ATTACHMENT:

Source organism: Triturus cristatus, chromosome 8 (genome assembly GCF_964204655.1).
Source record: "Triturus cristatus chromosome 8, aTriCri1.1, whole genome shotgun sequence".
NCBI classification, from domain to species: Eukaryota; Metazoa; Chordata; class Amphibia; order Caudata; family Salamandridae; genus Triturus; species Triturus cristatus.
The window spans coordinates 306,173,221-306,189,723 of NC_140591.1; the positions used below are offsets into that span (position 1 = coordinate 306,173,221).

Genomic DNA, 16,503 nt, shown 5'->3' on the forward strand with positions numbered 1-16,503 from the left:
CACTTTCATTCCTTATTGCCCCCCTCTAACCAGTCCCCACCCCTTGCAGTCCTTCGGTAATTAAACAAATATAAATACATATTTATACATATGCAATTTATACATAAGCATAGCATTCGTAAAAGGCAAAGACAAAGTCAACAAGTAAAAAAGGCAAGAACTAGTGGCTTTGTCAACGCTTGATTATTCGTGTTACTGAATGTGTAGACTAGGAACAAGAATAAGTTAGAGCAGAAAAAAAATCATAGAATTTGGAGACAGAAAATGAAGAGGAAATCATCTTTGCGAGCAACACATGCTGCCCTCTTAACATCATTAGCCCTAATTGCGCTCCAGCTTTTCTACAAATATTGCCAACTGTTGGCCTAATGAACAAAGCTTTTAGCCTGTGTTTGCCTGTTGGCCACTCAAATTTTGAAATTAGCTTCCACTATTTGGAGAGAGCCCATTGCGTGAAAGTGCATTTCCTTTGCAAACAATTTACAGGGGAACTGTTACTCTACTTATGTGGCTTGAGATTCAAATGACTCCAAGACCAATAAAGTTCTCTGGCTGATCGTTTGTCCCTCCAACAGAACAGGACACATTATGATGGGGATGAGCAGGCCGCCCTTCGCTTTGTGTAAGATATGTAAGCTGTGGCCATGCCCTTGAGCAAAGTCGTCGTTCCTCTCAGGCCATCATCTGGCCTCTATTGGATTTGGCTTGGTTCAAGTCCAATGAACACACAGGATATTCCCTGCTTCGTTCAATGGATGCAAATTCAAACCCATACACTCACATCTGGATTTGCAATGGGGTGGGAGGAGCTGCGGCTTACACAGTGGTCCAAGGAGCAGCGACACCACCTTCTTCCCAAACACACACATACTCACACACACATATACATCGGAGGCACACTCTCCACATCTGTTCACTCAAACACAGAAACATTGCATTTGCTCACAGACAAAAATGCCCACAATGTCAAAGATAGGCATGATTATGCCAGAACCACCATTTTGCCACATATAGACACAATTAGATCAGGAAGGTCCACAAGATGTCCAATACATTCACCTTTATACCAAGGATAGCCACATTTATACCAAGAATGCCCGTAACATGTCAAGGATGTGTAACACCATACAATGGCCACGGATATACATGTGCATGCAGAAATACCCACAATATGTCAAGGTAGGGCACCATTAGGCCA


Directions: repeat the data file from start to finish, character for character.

Source organism: Triturus cristatus, chromosome 8 (genome assembly GCF_964204655.1).
Source record: "Triturus cristatus chromosome 8, aTriCri1.1, whole genome shotgun sequence".
NCBI classification, from domain to species: Eukaryota; Metazoa; Chordata; class Amphibia; order Caudata; family Salamandridae; genus Triturus; species Triturus cristatus.
The window spans coordinates 306,173,221-306,189,723 of NC_140591.1; the positions used below are offsets into that span (position 1 = coordinate 306,173,221).

Genomic DNA, 16,503 nt, shown 5'->3' on the forward strand with positions numbered 1-16,503 from the left:
CACTTTCATTCCTTATTGCCCCCCTCTAACCAGTCCCCACCCCTTGCAGTCCTTCGGTAATTAAACAAATATAAATACATATTTATACATATGCAATTTATACATAAGCATAGCATTCGTAAAAGGCAAAGACAAAGTCAACAAGTAAAAAAGGCAAGAACTAGTGGCTTTGTCAACGCTTGATTATTCGTGTTACTGAATGTGTAGACTAGGAACAAGAATAAGTTAGAGCAGAAAAAAAATCATAGAATTTGGAGACAGAAAATGAAGAGGAAATCATCTTTGCGAGCAACACATGCTGCCCTCTTAACATCATTAGCCCTAATTGCGCTCCAGCTTTTCTACAAATATTGCCAACTGTTGGCCTAATGAACAAAGCTTTTAGCCTGTGTTTGCCTGTTGGCCACTCAAATTTTGAAATTAGCTTCCACTATTTGGAGAGAGCCCATTGCGTGAAAGTGCATTTCCTTTGCAAACAATTTACAGGGGAACTGTTACTCTACTTATGTGGCTTGAGATTCAAATGACTCCAAGACCAATAAAGTTCTCTGGCTGATCGTTTGTCCCTCCAACAGAACAGGACACATTATGATGGGGATGAGCAGGCCGCCCTTCGCTTTGTGTAAGATATGTAAGCTGTGGCCATGCCCTTGAGCAAAGTCGTCGTTCCTCTCAGGCCATCATCTGGCCTCTATTGGATTTGGCTTGGTTCAAGTCCAATGAACACACAGGATATTCCCTGCTTCGTTCAATGGATGCAAATTCAAACCCATACACTCACATCTGGATTTGCAATGGGGTGGGAGGAGCTGCGGCTTACACAGTGGTCCAAGGAGCAGCGACACCACCTTCTTCCCAAACACACACATACTCACACACACATATACATCGGAGGCACACTCTCCACATCTGTTCACTCAAACACAGAAACATTGCATTTGCTCACAGACAAAAATGCCCACAATGTCAAAGATAGGCATGATTATGCCAGAACCACCATTTTGCCACATATAGACACAATTAGATCAGGAAGGTCCACAAGATGTCCAATACATTCACCTTTATACCAAGGATAGCCACATTTATACCAAGAATGCCCGTAACATGTCAAGGATGTGTAACACCATACAATGGCCACGGATATACATGTGCATGCAGAAATACCCACAATATGTCAAGGTAGGGCACCATTAGGCCA